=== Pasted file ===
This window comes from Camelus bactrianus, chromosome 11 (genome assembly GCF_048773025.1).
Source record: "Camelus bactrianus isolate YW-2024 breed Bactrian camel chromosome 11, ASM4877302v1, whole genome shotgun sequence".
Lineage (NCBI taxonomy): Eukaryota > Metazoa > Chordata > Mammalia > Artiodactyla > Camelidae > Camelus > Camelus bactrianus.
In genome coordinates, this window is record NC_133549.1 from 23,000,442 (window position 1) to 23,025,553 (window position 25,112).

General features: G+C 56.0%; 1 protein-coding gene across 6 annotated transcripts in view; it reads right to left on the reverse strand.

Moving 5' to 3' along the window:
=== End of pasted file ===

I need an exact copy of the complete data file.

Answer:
This window comes from Camelus bactrianus, chromosome 11 (genome assembly GCF_048773025.1).
Source record: "Camelus bactrianus isolate YW-2024 breed Bactrian camel chromosome 11, ASM4877302v1, whole genome shotgun sequence".
Lineage (NCBI taxonomy): Eukaryota > Metazoa > Chordata > Mammalia > Artiodactyla > Camelidae > Camelus > Camelus bactrianus.
In genome coordinates, this window is record NC_133549.1 from 23,000,442 (window position 1) to 23,025,553 (window position 25,112).

General features: G+C 56.0%; 1 protein-coding gene across 6 annotated transcripts in view; it reads right to left on the reverse strand.

Moving 5' to 3' along the window: